The Fleeting Privilege of Parents

Life is a vapor (Hebrew: hebel). As you have heard many times, this is the pain of Ecclesiastes. Life is a breath on a cold morning, it appears and then is gone (James 4:14). The prime of life, the best part of earthly life, is spent working. There can be a monotony about that. But it occurred to me as I was thinking about being a grandpa and Ashley being a parent, that the prime of life is also spent parenting. Granted, parenting seems much more meaningful than work. We are talking about children, image-bearers, immortal souls, moral beings with minds, hearts, and wills. The prime of life is spent training them in the things of God, teaching them God’s Word, taking them to church, having family worship. The prime of life is spent having talks with them about the important and the not so important things of life.

The hebel of parenting is experienced in two ways. The first is that they grow up so very fast. They are little then they are big. They make little messes and then make bigger messes. It all goes by so fast. It can be downright depressing if you don’t keep perspective. Their lives are a vapor too. What you are experiencing, they will experience too, just like your parents before you. The prime of their life will be spent working and parenting too, and it will be here before you know it. We want them to stay kids forever, but that isn’t how God designed it. Their lives are also a breath on a cold morning. The breath doesn’t last forever, indeed, it is gone before you know it.

The second part of the hebel of parenting relates to what I’ve compared to chapters in a book. The way to ruin the end of one chapter is to try to prolong it instead of preparing for the next. Life is a series of vapors; each vapor is a short chapter in a short book. Try to prevent or delay the end of one chapter and the next one will start without you. That next chapter may start off differently from what you imagined because you didn’t finish the last chapter well. Although you can’t write the script for the next chapter, you can close out the current chapter in a way that you are a welcome part of the story for the next one.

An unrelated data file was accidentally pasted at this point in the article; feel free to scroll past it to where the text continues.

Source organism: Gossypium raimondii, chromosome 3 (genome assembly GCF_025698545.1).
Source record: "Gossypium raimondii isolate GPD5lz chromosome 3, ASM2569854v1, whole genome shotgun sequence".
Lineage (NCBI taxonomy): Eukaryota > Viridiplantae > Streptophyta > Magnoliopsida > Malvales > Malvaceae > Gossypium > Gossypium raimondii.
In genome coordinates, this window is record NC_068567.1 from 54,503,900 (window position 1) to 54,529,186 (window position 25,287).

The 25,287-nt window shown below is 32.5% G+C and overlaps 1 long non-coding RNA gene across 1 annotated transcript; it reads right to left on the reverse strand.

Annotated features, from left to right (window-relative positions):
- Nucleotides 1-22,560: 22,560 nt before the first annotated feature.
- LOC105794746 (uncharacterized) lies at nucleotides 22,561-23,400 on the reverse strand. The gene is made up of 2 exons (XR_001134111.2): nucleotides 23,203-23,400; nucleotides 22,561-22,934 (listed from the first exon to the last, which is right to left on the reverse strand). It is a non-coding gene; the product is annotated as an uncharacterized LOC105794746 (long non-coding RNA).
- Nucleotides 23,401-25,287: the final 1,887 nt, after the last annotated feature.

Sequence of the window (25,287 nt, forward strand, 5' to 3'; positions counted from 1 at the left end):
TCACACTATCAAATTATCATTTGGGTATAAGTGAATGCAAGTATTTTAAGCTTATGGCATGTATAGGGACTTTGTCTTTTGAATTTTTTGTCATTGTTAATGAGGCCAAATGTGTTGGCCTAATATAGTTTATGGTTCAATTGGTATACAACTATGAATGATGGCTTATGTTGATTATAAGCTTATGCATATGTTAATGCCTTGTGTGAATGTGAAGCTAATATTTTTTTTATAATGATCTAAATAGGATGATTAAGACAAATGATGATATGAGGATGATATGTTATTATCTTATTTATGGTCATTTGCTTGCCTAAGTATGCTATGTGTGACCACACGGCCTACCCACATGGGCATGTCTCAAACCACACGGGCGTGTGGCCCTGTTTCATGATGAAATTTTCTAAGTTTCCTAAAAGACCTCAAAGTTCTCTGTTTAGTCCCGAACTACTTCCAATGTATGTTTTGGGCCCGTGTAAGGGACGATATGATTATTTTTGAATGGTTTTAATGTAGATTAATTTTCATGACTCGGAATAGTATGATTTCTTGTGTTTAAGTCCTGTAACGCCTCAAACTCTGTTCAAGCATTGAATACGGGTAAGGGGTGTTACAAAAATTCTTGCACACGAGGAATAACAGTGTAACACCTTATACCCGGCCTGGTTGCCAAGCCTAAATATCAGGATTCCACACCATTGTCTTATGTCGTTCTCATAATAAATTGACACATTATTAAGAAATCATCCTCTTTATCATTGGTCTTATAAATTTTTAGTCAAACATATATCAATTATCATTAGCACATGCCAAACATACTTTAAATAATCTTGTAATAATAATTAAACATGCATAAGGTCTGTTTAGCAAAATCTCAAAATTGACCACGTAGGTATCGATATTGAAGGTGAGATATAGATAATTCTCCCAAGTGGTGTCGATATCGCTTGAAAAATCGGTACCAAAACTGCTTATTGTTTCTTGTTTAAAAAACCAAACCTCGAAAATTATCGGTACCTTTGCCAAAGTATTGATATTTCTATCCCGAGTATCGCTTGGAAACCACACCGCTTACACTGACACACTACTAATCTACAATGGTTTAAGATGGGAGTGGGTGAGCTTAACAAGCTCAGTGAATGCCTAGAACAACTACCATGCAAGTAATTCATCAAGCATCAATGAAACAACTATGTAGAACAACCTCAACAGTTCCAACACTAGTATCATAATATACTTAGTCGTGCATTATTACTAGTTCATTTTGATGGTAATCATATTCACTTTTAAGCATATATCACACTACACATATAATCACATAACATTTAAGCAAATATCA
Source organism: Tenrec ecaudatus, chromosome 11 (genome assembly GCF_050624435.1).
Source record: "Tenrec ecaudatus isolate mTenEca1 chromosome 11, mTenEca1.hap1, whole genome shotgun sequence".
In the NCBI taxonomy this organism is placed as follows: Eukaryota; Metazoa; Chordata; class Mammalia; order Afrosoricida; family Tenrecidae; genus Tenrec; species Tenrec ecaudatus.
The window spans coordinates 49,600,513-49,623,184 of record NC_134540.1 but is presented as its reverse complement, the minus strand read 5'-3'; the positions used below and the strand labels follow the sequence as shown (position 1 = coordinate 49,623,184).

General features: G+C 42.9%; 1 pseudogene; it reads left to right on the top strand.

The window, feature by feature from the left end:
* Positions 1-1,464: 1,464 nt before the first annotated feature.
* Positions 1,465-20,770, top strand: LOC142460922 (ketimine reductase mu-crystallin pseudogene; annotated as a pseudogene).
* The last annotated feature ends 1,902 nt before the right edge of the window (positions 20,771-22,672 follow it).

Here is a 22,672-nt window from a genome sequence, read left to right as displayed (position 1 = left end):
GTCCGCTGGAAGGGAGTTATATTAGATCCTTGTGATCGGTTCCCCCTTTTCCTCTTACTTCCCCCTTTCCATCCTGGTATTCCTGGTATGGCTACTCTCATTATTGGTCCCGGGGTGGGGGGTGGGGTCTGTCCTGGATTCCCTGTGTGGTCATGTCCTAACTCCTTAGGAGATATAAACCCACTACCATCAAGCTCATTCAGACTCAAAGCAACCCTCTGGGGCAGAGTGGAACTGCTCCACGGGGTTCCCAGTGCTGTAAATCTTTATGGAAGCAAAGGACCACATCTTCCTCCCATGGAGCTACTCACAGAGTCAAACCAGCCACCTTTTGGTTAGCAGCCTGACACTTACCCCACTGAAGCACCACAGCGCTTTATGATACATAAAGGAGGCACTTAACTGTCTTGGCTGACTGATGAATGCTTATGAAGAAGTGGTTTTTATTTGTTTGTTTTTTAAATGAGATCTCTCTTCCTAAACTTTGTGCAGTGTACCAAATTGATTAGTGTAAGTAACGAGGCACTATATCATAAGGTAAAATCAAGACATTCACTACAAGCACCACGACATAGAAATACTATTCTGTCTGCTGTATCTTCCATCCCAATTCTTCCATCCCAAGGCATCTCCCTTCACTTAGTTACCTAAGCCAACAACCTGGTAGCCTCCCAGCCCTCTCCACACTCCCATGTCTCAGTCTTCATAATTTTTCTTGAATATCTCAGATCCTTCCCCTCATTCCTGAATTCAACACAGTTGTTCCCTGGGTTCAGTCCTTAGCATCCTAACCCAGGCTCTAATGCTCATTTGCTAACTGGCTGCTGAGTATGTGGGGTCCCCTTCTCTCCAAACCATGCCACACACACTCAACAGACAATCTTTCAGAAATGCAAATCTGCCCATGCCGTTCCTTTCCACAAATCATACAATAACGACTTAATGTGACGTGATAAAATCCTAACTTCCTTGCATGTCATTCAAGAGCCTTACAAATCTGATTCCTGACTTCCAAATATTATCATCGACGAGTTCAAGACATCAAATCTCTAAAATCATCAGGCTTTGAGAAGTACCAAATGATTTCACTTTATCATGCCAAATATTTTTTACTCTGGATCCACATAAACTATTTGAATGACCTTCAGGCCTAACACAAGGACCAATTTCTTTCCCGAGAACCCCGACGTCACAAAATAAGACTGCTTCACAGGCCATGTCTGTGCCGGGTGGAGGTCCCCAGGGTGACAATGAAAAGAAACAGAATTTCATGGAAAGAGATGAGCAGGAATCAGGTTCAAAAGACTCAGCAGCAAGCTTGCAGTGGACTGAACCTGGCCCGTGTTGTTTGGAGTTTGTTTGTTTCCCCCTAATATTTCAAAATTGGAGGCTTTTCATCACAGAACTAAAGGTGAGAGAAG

Because life is a vapor, there is another perspective in Ecclesiastes: you can’t get more out of life than it was intended to give. You can’t turn life into an achievement to give you significance, a project to inflate your image or increase your joy. Life under the sun is life, and life is meant to be enjoyed as it races along, trying to suck more out of it than it can give sours it. The same truth applies to parenting. Don’t try to get more out of parenting than was intended. Parenting, in terms of children under your roof and care, is a temporary job. Why did God give us children? Why did He make us parents? Simple, to raise our children to become adults. Adulthood is the goal. If you try to squeeze your child so tightly and live as if they will be at home forever, you will exasperate them and possibly sour your relationship. By the way, they are not ours, they belong to God. God has given them as a fleeting stewardship for you to shape them and prepare them for adult life. They are a gift, not an achievement.